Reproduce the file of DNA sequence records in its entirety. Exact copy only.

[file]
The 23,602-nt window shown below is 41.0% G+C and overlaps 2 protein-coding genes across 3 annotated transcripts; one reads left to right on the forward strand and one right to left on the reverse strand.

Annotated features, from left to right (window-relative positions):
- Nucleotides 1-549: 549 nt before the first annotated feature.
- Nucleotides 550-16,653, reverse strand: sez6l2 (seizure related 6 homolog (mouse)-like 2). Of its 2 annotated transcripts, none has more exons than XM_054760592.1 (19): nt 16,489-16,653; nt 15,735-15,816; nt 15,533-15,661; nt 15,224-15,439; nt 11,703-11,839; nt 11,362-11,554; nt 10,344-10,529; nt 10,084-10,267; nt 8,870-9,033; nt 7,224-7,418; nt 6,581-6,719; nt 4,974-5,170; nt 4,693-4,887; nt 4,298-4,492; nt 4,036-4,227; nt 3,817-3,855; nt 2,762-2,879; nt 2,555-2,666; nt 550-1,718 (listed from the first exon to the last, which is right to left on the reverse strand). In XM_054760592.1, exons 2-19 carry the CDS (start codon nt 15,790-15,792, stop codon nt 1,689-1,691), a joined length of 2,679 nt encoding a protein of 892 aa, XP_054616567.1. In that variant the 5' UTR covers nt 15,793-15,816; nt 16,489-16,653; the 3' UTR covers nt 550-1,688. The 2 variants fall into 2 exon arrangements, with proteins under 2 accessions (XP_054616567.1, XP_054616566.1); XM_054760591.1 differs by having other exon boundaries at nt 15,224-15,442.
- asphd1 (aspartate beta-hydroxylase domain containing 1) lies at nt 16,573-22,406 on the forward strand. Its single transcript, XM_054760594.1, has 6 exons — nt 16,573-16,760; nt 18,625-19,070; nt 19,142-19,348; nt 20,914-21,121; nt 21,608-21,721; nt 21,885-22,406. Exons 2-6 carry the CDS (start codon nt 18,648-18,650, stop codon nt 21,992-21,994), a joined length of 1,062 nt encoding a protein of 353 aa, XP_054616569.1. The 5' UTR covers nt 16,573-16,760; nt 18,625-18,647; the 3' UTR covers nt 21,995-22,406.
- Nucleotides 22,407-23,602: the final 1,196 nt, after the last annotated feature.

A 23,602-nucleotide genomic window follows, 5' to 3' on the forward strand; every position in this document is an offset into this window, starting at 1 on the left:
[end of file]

The 23,602-nt window shown below is 41.0% G+C and overlaps 2 protein-coding genes across 3 annotated transcripts; one reads left to right on the forward strand and one right to left on the reverse strand.

Annotated features, from left to right (window-relative positions):
- Nucleotides 1-549: 549 nt before the first annotated feature.
- Nucleotides 550-16,653, reverse strand: sez6l2 (seizure related 6 homolog (mouse)-like 2). Of its 2 annotated transcripts, none has more exons than XM_054760592.1 (19): nt 16,489-16,653; nt 15,735-15,816; nt 15,533-15,661; nt 15,224-15,439; nt 11,703-11,839; nt 11,362-11,554; nt 10,344-10,529; nt 10,084-10,267; nt 8,870-9,033; nt 7,224-7,418; nt 6,581-6,719; nt 4,974-5,170; nt 4,693-4,887; nt 4,298-4,492; nt 4,036-4,227; nt 3,817-3,855; nt 2,762-2,879; nt 2,555-2,666; nt 550-1,718 (listed from the first exon to the last, which is right to left on the reverse strand). In XM_054760592.1, exons 2-19 carry the CDS (start codon nt 15,790-15,792, stop codon nt 1,689-1,691), a joined length of 2,679 nt encoding a protein of 892 aa, XP_054616567.1. In that variant the 5' UTR covers nt 15,793-15,816; nt 16,489-16,653; the 3' UTR covers nt 550-1,688. The 2 variants fall into 2 exon arrangements, with proteins under 2 accessions (XP_054616567.1, XP_054616566.1); XM_054760591.1 differs by having other exon boundaries at nt 15,224-15,442.
- asphd1 (aspartate beta-hydroxylase domain containing 1) lies at nt 16,573-22,406 on the forward strand. Its single transcript, XM_054760594.1, has 6 exons — nt 16,573-16,760; nt 18,625-19,070; nt 19,142-19,348; nt 20,914-21,121; nt 21,608-21,721; nt 21,885-22,406. Exons 2-6 carry the CDS (start codon nt 18,648-18,650, stop codon nt 21,992-21,994), a joined length of 1,062 nt encoding a protein of 353 aa, XP_054616569.1. The 5' UTR covers nt 16,573-16,760; nt 18,625-18,647; the 3' UTR covers nt 21,995-22,406.
- Nucleotides 22,407-23,602: the final 1,196 nt, after the last annotated feature.

A 23,602-nucleotide genomic window follows, 5' to 3' on the forward strand; every position in this document is an offset into this window, starting at 1 on the left: